General News of Thursday, 12 April 2018
A former Deputy Minister of Energy John Jinapor has described as ‘misleading’ the report by the Public Interest and Accountability Committee (PIAC) on missing oil-money projects.
He said the report is a clear attempt to twist facts and to serve political parochial interest.
The Chairman of PIAC Dr. Steve Manteaw briefing Journalists on Tuesday said 50% of oil-money projects are missing.
He added that an inspection by PIAC has revealed that oil-funded projects in the three Northern Regions in 2016 are non-existent and that a list of ‘Ghost projects’ will soon be forwarded to the Auditor General for further investigation.
But Mr Jinapor in a statement said, ‘It will therefore be erroneous to conclude that half of the total petroleum revenues cannot be accounted for’.
Read details of John Jinapor’s full statement:
My attention has been drawn to reports in some sections of the media attributed to Dr. Steve Manteaw, chairman of the Public Interest and Accountability Committee (PIAC). The report is not just misleading, but a clear attempt to twist facts and to serve political parochial interest.
The said report quotes Dr Manteaw as saying “50% of oil-money projects are missing.”
The claims made in the report are false. The facts are as follows:
First of all, the point must be made abundantly clear that budgeted projects are contingent on realisation of projected revenues.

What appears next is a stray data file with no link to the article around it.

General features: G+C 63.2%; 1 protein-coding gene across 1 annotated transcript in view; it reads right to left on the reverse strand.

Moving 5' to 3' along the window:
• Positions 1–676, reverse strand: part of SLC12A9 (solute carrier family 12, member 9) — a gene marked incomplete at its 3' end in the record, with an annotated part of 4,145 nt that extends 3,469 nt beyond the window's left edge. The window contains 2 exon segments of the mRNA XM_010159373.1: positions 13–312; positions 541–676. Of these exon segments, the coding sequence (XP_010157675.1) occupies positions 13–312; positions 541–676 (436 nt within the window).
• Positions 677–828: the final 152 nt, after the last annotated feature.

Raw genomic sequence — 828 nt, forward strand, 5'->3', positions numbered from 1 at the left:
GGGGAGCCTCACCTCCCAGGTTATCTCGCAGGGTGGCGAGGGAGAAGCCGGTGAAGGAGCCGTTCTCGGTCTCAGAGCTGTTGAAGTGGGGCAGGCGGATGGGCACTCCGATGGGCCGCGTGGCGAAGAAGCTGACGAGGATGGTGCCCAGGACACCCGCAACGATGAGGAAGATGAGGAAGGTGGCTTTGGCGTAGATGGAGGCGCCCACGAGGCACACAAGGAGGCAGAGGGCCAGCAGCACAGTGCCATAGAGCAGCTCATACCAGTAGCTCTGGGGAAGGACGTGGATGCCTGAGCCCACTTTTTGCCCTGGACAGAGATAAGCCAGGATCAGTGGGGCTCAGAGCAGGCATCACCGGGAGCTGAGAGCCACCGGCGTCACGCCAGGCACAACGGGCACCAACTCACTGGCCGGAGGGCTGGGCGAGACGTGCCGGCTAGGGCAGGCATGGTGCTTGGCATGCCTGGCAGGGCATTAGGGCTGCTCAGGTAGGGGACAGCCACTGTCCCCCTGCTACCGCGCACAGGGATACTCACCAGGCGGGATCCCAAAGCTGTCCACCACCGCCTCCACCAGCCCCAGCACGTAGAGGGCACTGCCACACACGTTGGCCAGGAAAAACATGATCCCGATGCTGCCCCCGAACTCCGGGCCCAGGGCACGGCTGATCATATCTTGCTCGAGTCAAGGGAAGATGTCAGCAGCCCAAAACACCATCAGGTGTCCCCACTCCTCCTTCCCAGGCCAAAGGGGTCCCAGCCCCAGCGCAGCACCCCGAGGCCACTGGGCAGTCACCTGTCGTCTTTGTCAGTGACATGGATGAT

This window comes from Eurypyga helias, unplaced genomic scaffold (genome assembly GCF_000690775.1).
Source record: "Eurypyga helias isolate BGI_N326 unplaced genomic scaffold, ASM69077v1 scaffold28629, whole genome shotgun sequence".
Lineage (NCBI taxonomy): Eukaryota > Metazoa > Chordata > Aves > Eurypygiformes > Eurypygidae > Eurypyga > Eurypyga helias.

From the 2017 budget presented by the Finance Minister, total petroleum receipts in 2016 was 49.2% below target and the budget report confirms an amount of GH¢711.1 million realised against a budget target of GH¢1,400.8 million.
Some of these budgeted projects could not commence as planned due to huge revenue shortfalls.
• For the records, there are about 500 budgeted petroleum related projects in Ghana since production of Oil and Gas in 2011. The Public Interest and Accountability Committee as part of its mandate visited just 46 of these proposed project sites.
It’s therefore statistically impossible to conclude that 50% of oil revenues cannot be accounted for as reported by some media houses.
Ghana’s total petroleum lifting proceeds and other income from inception in August 2011 to the end of December 2017 amounted to US$3,982,530,000 out of which 41% was allocated to Annual Budget Funding Amount, 31% to the Ghana National Petroleum Cooperation and the remainder to the Heritage and stabilisation funds.
Moreover, nowhere can this claim be found in the 2016 Public Interest and Accountability Report which was subsequently laid before parliament.
It will therefore be erroneous to conclude that half of total petroleum revenues cannot be accounted for.
•We wish to assure Ghanaians of our commitment to transparency and accountability at all time.
Thank you. John Jinapor